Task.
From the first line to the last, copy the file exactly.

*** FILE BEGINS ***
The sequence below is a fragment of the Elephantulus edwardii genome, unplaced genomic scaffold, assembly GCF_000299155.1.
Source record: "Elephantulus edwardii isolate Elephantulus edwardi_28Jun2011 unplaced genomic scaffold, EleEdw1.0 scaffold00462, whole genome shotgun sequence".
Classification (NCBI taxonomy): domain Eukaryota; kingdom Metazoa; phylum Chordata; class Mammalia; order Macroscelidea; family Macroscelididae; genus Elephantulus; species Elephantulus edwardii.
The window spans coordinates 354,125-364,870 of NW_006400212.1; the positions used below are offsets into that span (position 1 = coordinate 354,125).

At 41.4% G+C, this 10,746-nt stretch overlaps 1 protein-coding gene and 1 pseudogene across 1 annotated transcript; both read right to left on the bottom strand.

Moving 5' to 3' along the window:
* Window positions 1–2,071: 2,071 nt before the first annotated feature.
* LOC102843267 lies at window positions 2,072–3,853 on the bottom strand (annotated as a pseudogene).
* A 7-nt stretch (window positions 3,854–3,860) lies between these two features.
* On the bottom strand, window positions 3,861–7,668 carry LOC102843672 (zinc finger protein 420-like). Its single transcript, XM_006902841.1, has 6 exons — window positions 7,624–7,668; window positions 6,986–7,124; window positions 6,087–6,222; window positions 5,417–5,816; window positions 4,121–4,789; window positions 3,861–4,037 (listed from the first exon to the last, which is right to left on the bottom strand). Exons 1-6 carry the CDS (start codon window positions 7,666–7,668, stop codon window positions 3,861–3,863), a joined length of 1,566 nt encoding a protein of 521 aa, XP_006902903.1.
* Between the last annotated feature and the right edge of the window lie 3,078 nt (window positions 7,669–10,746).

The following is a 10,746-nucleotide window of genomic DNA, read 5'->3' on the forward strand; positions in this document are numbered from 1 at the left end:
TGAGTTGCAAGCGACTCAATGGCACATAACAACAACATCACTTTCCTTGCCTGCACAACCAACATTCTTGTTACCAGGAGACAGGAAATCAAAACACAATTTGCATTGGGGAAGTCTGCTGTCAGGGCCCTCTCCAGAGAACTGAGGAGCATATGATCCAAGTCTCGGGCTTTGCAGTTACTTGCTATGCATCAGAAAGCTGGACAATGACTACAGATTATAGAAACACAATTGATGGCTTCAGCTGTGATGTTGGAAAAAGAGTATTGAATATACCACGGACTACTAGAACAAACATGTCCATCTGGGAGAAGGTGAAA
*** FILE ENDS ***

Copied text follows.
The sequence below is a fragment of the Elephantulus edwardii genome, unplaced genomic scaffold, assembly GCF_000299155.1.
Source record: "Elephantulus edwardii isolate Elephantulus edwardi_28Jun2011 unplaced genomic scaffold, EleEdw1.0 scaffold00462, whole genome shotgun sequence".
Classification (NCBI taxonomy): domain Eukaryota; kingdom Metazoa; phylum Chordata; class Mammalia; order Macroscelidea; family Macroscelididae; genus Elephantulus; species Elephantulus edwardii.
The window spans coordinates 354,125-364,870 of NW_006400212.1; the positions used below are offsets into that span (position 1 = coordinate 354,125).

At 41.4% G+C, this 10,746-nt stretch overlaps 1 protein-coding gene and 1 pseudogene across 1 annotated transcript; both read right to left on the bottom strand.

Moving 5' to 3' along the window:
* Window positions 1–2,071: 2,071 nt before the first annotated feature.
* LOC102843267 lies at window positions 2,072–3,853 on the bottom strand (annotated as a pseudogene).
* A 7-nt stretch (window positions 3,854–3,860) lies between these two features.
* On the bottom strand, window positions 3,861–7,668 carry LOC102843672 (zinc finger protein 420-like). Its single transcript, XM_006902841.1, has 6 exons — window positions 7,624–7,668; window positions 6,986–7,124; window positions 6,087–6,222; window positions 5,417–5,816; window positions 4,121–4,789; window positions 3,861–4,037 (listed from the first exon to the last, which is right to left on the bottom strand). Exons 1-6 carry the CDS (start codon window positions 7,666–7,668, stop codon window positions 3,861–3,863), a joined length of 1,566 nt encoding a protein of 521 aa, XP_006902903.1.
* Between the last annotated feature and the right edge of the window lie 3,078 nt (window positions 7,669–10,746).

The following is a 10,746-nucleotide window of genomic DNA, read 5'->3' on the forward strand; positions in this document are numbered from 1 at the left end:
TGAGTTGCAAGCGACTCAATGGCACATAACAACAACATCACTTTCCTTGCCTGCACAACCAACATTCTTGTTACCAGGAGACAGGAAATCAAAACACAATTTGCATTGGGGAAGTCTGCTGTCAGGGCCCTCTCCAGAGAACTGAGGAGCATATGATCCAAGTCTCGGGCTTTGCAGTTACTTGCTATGCATCAGAAAGCTGGACAATGACTACAGATTATAGAAACACAATTGATGGCTTCAGCTGTGATGTTGGAAAAAGAGTATTGAATATACCACGGACTACTAGAACAAACATGTCCATCTGGGAGAAGGTGAAA